Vincent Magwenya, a spokesman for South African leader Cyril Ramaphosa, didn’t answer calls made to his mobile or respond to a text message seeking comment. South Africa’s Presidential Climate Finance Task Team, which is heading the talks for the country, declined to comment.
The investment partners have stressed that the deal is primarily meant to allow some of South Africa’s coal-fired plants to close and be repurposed to produce renewable energy, with some funding also available to expand the national power grid in a country that suffers regular blackouts.
South African negotiators, however, have pushed for possible funding to develop green hydrogen — a cleaner fuel that could offer a solution for heavy industry or aviation — and electric vehicles.
The exasperation on both sides is evident.
“We need President Ramaphosa and the political establishment to come on board,” John Kerry, the US special presidential envoy for climate, said in a Sept. 28 interview with Bloomberg TV.
Barbara Creecy, South Africa’s environment minister, said the complexity of the deal was underestimated, and while she hopes there’ll be an announcement at COP27, she can’t guarantee it.
There are partners “and development institutions with different terms and conditions, and dependent on their own fiscal cycles and so on. So it’s a complicated process,” she said in a Sept. 14 interview.
There’s also concern about the UK’s commitment given the recent change in leadership and radical changes to economic policy that have shattered confidence in its currency and government bond markets.
There are “legitimate concerns about whether or not the UK actually has money,” Schmidt said. “The underlying question is does this new government want to continue to put money into international climate stuff and will they stick to their end of the bargain.”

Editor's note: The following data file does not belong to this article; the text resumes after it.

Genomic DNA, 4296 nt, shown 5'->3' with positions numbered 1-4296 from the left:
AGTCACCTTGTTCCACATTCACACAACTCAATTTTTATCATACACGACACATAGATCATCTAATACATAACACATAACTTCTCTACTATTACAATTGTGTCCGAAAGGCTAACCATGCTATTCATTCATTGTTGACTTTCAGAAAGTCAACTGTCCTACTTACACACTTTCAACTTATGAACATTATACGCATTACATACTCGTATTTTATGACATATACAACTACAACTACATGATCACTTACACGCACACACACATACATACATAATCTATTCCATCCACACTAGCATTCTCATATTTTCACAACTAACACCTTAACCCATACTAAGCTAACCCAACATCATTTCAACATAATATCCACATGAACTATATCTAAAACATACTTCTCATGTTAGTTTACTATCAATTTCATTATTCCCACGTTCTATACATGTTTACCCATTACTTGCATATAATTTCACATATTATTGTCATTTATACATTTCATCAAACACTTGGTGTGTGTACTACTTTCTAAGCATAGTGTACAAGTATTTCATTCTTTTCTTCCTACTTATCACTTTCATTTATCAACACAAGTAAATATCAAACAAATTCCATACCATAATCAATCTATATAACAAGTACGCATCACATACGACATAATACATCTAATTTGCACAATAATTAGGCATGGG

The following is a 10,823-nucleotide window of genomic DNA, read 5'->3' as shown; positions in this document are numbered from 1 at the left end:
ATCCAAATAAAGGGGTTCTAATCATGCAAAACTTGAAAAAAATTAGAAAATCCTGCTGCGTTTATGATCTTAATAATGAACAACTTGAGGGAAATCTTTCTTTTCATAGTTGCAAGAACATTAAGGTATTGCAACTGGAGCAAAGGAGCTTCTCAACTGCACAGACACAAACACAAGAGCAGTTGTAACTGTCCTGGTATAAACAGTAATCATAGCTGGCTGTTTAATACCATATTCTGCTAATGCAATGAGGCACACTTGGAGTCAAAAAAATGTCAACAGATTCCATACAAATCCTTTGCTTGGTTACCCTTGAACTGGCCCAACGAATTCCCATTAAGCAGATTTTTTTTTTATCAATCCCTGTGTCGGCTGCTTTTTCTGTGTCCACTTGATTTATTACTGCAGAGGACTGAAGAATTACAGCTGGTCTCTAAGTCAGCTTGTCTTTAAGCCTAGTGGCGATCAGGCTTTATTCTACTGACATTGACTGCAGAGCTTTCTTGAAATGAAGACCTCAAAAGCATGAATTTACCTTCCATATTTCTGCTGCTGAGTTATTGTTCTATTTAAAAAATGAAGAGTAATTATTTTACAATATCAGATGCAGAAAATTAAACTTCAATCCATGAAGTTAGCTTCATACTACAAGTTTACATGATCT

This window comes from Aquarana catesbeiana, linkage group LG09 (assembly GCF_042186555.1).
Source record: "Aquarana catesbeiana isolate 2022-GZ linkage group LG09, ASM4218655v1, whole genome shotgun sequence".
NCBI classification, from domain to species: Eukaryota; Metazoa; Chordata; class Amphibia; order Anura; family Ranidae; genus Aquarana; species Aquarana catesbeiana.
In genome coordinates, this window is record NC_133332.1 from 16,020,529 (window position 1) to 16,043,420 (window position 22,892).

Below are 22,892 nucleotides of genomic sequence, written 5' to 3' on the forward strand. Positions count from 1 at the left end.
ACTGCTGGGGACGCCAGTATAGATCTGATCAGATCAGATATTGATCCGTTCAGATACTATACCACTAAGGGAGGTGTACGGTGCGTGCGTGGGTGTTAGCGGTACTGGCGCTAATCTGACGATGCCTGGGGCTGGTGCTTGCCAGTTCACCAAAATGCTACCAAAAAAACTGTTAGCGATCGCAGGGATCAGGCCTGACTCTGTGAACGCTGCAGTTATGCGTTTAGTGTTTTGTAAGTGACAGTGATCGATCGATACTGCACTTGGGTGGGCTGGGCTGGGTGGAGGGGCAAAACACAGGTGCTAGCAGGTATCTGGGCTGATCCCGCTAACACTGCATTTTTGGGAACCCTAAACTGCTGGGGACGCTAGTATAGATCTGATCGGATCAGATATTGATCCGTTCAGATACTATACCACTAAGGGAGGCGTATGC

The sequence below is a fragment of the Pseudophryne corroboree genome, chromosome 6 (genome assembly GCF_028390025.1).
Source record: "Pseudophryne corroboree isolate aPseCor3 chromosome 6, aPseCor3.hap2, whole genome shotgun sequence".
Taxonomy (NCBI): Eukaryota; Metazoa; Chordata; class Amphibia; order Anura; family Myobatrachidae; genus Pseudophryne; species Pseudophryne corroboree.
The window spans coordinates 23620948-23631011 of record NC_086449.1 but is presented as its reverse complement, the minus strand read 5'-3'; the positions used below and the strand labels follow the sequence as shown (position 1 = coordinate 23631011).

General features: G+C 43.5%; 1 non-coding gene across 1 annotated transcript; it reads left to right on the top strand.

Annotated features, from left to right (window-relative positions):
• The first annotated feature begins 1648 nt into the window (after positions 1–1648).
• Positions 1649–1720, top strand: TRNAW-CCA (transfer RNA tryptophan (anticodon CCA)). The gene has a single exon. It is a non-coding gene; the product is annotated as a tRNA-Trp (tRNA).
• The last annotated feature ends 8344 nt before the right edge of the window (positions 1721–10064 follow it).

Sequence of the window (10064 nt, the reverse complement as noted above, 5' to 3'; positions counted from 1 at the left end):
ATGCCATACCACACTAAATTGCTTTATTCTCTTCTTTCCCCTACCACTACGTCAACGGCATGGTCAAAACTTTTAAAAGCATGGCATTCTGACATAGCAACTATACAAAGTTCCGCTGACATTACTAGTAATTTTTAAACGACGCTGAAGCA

The UK’s Department for Business, Energy & Industrial Strategy didn’t immediately respond to a request for comment.
Despite the frustrations, some progress is being made.
Both the German and French embassies in South Africa confirmed that their countries, via finance institutions KFW and Agence Francaise de Developpement, are negotiating loans with the South African National Treasury that would be channelled to Eskom Holdings SOC Ltd., the state power utility that’s the country’s biggest emitter of greenhouse gas. The Treasury said announcements on loans may be made in a budget update on Oct. 29.
The Agence Francaise de Developpement said it’s in early talks with South Africa’s Industrial Development Corp. over funding electric vehicle studies and said France’s total contribution will be around $1 billion.
Only a small portion of the French finance would come in the form of grants and those would cover the cost of studies, people familiar with the talks said.
John Morton, the US Treasury’s climate counsellor, said such complex agreements require “very difficult political decisions on behalf of governments”, but the allure of finance can help drive transformative change.
“The aggregation of a large amount of capital – public, private and in some cases philanthropic,” he said, “can in fact enable difficult political decisions related to energy transition.”